Courtroom scene

The murder trial of retired Franklin County Sheriff Deputy Michael Jason Meade began in Franklin County Common Pleas Court after jury selection on January 30, 2024 – the day that would have been the 27th birthday of his shooting victim, Casey Goodson, Jr.  

No one, including Meade and his colleagues, denies that Goodson died from six bullet shot wounds to his vital organs from Meade’s Daniel Defense AR-15 automatic rifle that released six bullets with one trigger pull. The bullets passed through a wire mesh and shattered a storm door before entering Goodson’s back as he was opening the kitchen door of his grandmother’s home on Estates Place in northeast Columbus the morning of December 4, 2020. 

As in all murder trials, the burden of proof is on the prosecution to prove beyond a reasonable doubt that the death of the victim was intentionally caused by the accused. The level of the crime is determined by the circumstances and the mindset of the murderer. 

But unlike most murder trials, because the defendant in this case was a law enforcement officer, his defense attorneys, Mark Collins and Kaitlyn Stephens, also have a burden of proof. They need to prove beyond a reasonable doubt that Meade was justified in using deadly force when causing the death.  

The prosecution rested their case Tuesday morning after almost a week of witnesses establishing every detail known about the moments leading up to and just after Goodson’s death. The prosecuting attorneys, Howard T. Merkle and Gary S. Shroyer, serving as special counsel to Franklin County Prosecutor Gary Tyack, took the jury through video evidence, crime scene analysis, coroner’s reports, and first hand accounts from Goodson’s family.  

It was often heart wrenching to hear, but the jury had been reminded by Stephens that they were not to use sympathy or empathy to evaluate the evidence. Goodson’s mother, Tamala Payne, and other family members have not missed a moment of the testimony. Many other community members and family friends are watching from the lobby outside the courtroom on the live stream provided by the court.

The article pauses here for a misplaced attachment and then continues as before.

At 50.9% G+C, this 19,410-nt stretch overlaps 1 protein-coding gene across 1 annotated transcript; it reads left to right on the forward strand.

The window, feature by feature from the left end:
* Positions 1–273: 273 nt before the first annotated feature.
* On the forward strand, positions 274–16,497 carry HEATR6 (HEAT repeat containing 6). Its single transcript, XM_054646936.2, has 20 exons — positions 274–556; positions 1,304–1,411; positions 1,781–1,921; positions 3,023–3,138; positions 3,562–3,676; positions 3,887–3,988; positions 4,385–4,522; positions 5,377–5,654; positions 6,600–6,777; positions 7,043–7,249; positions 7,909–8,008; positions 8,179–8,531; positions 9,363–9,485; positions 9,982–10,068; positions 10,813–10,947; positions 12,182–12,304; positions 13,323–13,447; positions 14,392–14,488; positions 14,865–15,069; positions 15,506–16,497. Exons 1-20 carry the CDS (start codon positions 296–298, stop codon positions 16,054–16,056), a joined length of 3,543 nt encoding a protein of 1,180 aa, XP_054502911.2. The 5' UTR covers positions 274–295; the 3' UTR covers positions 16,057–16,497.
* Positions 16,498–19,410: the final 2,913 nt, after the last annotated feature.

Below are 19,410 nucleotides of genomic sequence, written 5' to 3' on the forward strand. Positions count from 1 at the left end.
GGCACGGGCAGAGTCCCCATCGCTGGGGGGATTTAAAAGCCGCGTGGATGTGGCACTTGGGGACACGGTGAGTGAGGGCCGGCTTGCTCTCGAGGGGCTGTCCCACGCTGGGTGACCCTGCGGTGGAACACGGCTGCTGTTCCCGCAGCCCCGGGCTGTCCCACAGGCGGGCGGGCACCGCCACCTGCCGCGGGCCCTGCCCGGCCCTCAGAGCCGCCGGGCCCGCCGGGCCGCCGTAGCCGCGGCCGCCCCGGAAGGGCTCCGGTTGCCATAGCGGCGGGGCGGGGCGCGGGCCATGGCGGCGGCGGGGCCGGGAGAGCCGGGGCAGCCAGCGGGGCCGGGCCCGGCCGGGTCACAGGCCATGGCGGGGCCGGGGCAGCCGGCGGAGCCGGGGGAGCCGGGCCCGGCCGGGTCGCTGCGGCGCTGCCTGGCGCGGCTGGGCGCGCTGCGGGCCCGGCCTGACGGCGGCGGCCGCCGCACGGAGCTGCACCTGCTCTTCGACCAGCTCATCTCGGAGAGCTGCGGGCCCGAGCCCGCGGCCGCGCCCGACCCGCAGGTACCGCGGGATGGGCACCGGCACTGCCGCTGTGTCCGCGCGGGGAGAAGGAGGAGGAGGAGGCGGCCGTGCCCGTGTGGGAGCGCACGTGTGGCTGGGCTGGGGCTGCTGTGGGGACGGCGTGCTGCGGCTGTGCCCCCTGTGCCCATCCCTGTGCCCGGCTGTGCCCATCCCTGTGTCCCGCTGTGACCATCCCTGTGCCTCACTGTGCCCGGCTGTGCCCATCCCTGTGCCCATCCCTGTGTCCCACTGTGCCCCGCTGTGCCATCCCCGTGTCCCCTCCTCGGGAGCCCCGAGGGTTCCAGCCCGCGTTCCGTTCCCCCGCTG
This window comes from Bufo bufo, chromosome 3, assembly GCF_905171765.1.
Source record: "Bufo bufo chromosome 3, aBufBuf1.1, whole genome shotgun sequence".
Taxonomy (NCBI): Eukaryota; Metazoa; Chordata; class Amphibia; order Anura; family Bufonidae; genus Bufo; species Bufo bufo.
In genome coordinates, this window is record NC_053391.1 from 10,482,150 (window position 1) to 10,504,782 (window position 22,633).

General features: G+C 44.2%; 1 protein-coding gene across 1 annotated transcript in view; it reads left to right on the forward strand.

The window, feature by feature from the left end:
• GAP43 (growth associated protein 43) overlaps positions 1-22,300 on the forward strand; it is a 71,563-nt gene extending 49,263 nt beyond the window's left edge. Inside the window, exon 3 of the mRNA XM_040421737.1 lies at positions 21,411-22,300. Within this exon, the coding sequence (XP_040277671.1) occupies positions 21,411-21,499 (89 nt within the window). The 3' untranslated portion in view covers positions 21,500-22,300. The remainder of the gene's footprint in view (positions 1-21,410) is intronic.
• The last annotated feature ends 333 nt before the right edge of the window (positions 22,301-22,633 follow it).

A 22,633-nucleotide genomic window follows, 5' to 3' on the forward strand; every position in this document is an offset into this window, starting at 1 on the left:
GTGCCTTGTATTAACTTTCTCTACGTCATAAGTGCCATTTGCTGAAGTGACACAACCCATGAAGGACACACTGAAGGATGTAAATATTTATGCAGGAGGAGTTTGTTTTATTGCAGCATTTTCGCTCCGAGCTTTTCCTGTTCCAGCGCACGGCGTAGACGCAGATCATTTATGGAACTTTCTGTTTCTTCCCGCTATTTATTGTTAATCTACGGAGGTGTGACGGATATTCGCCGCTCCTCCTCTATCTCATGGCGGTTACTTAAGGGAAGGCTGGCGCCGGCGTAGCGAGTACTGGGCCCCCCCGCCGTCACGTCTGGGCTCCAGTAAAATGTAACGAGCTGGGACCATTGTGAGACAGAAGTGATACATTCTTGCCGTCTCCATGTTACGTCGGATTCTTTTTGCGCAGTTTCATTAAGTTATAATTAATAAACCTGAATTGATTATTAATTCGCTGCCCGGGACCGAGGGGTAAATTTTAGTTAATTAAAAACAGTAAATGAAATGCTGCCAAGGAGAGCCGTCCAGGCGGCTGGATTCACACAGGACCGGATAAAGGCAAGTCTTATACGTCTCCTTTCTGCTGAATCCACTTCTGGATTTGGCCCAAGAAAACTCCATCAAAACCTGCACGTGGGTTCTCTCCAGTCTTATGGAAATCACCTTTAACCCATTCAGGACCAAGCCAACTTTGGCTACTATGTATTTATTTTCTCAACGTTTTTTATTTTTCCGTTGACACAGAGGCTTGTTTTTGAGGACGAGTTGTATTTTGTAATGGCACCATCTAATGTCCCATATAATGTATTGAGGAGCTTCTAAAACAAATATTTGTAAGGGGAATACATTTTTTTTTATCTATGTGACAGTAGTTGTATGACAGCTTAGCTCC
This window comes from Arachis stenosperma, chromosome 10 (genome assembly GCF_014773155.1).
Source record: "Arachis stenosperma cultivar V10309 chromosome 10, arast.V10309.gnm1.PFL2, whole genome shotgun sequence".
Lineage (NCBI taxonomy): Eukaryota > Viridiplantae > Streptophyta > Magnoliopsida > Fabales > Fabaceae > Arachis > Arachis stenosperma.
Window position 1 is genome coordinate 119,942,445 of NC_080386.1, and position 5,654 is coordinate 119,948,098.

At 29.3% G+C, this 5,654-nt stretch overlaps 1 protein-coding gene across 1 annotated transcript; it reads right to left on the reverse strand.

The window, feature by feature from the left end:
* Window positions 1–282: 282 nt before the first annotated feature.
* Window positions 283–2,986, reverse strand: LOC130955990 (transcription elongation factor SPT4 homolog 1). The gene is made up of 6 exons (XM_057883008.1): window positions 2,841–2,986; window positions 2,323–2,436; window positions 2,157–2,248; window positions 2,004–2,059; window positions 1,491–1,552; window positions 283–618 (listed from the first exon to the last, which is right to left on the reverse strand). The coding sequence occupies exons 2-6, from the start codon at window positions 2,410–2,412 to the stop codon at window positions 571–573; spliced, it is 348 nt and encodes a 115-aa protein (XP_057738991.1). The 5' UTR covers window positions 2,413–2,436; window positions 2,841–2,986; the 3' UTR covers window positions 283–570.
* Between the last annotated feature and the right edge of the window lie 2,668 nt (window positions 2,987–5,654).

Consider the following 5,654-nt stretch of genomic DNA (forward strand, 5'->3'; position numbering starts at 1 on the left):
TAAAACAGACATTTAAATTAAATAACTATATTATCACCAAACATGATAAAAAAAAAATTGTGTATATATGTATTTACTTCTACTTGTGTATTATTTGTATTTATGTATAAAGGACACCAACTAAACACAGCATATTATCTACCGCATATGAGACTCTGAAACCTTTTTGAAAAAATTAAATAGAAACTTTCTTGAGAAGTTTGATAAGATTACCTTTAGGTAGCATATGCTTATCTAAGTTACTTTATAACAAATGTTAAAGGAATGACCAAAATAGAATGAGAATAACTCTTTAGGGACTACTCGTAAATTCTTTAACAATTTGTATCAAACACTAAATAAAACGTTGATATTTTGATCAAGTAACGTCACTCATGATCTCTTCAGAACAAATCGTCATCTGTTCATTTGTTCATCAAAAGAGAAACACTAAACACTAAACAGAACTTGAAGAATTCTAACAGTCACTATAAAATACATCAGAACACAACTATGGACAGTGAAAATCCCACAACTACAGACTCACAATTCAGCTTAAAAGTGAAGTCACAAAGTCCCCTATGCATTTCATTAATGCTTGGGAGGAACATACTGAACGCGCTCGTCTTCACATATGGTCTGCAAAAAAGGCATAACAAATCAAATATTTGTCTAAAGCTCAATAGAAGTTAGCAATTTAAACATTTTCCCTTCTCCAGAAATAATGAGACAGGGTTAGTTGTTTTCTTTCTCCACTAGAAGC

Shroyer laid out the prosecution’s case in his opening arguments. He began by introducing Goodson as a nice young man, supportive of his family, with career goals, including returning to his job as a truck driver someday. That morning, he had left a dental appointment, picked up Subway sandwiches for his family on Morse Rd, and headed south on Karl Rd. toward his neighborhood.

As Goodson turned left onto Ferris Rd, he passed Meade, who had just left a failed attempt to serve a warrant on one of Goodson’s neighbors. He was serving on a US Marshal task force and his coworkers were following him out of the neighborhood on Ferris Rd. in their own vehicles. 

Meade saw Goodson pass him and did a U-turn in the Karl/Ferris intersection in an unmarked pickup truck. He radioed on the US Marshall channel that he had just been threatened by a man pointing a gun at him from inside his car. 

Meade and the other task force members followed Goodson down Estates Place, armed themselves, put on their bullet proof vests and other tactical gear. As they approached Goodson’s home, they saw Goodson get out of his car and walk toward his house.  

Meade, carrying his rifle trained on Goodson, followed him into his front yard. Neighbors heard Meade order Goodson to show his hands and then shot and killed him as he unlocked and walked through the door to his home. 

These facts have been testified to under oath and corroborated by more than one witness. The defense did not raise any doubt to these facts. For the first prong of this case, the prosecution has met the bar of proving beyond a reasonable doubt that Jason Meade killed Casey Goodson, Jr. 

The second prong of the case began Tuesday morning with often animated back and forth between prosecutors and defense witnesses. The defense is actively trying to prove beyond a reasonable doubt that Meade was justified in killing Goodson. The prosecutors will continue to raise those doubts that the jury can consider when deliberating their verdict.